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War: Metaphor into Reality

 by Peter Weiss


September 19, 2001

Inter arma silent leges. When force speaks, the laws are silent. And the more brutal the force, the more complete the silence of law. This is what most people believe, and after the events of September 11 it is hard to blame them. But law, particularly the law of war and peace, does not march solely to the drumbeat of daily life. If it cannot keep pace with extraordinary events in the worst of times, it loses its capacity to govern, to provide the order that is associated with law. Lawyers must therefore, at times, swim against the tide of public opinion and remind an outraged populace that even "a war to rid the world of evil" is subject to the laws of war, both ius ad bellum, which governs the right to go to war, and ius in bello, which governs the conduct of war.

The first question, then, is, what is war? According to Lassa Oppenheim, one of the giants of international law, "War is a contention between two or more States through their armed forces, for the purpose of overpowering each other, and imposing such conditions of peace as the victor pleases". A terrorist attack, no matter how heinous, committed by non-state actors, is not a casus belli, an "act of war", except in a metaphorical sense. It therefore cannot justify a state resorting to war against another state in response to the attack, unless the other state’s responsibility for the attack has been unambiguously established.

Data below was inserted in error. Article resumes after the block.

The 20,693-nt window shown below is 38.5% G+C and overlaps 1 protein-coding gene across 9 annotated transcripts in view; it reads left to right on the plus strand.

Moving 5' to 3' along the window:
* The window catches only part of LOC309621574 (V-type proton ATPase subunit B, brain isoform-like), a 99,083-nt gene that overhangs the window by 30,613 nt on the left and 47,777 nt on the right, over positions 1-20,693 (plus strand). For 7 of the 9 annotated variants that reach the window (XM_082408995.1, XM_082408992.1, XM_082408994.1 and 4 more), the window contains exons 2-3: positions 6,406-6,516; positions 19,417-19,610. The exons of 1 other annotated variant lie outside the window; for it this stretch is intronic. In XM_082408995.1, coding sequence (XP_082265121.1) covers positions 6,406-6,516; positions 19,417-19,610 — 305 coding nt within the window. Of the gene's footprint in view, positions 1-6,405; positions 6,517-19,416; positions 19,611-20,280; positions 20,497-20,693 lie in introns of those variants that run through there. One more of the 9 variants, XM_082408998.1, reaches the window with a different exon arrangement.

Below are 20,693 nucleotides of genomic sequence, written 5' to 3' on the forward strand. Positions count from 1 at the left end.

But, as is clear from the statements of the President and other high officials, no such responsibility has been proved, except again in a metaphorical sense. They speak of making war against countries that "support", "tolerate" or "harbor" terrorists. Saudi Arabia refuses to this day to extradite the eleven men indicted in the 1996 attack on the Khobar Towers, in which 19 US airmen were killed and 370 injured. Does this mean that Saudi Arabia is supporting terrorists and that we are or will be at war with Saudi Arabia? A recent study by the Congressional Research Service alleges that Osama Bin Laden’s organization has bases or tentacles in 37 countries. Are we, or will we be, at war with all of them?

Nor is it possible to declare war against an unidentified enemy, which is essentially what the President and the Congress have done in the aftermath of the attacks on the Twin Towers and the Pentagon. Yet, both psychologically and legally, the use of war terminology has grave consequences. Psychologically, as shown by the WAR banner headlines in the days following September 11, it creates a mood of "follow the leader, wherever he may lead" and makes bloodthirsty monsters out of normally decent citizens. As one correspondent said in the Letters column of the New York Times on September 18, "It is not enough to wipe out Afghanistan … I will be satisfied with nothing short of a sweeping and devastating assault on all those countries that train, finance and protect those whose stated goal is the slaughter of Americans."

Legally, a state of war triggers all sorts of undesirable consequences. At the level of international law, the proclamation of a state of emergency, which is normally less than a state of war, allows a state party to the International Covenant on Civil and Political Rights, such as the United States, to "derogate" from its obligations under the Covenant in respect of several basic human rights, including freedom from forced labor, the right to bring habeas corpus proceedings, freedom of movement, equality before the law and freedom from arbitrary arrest.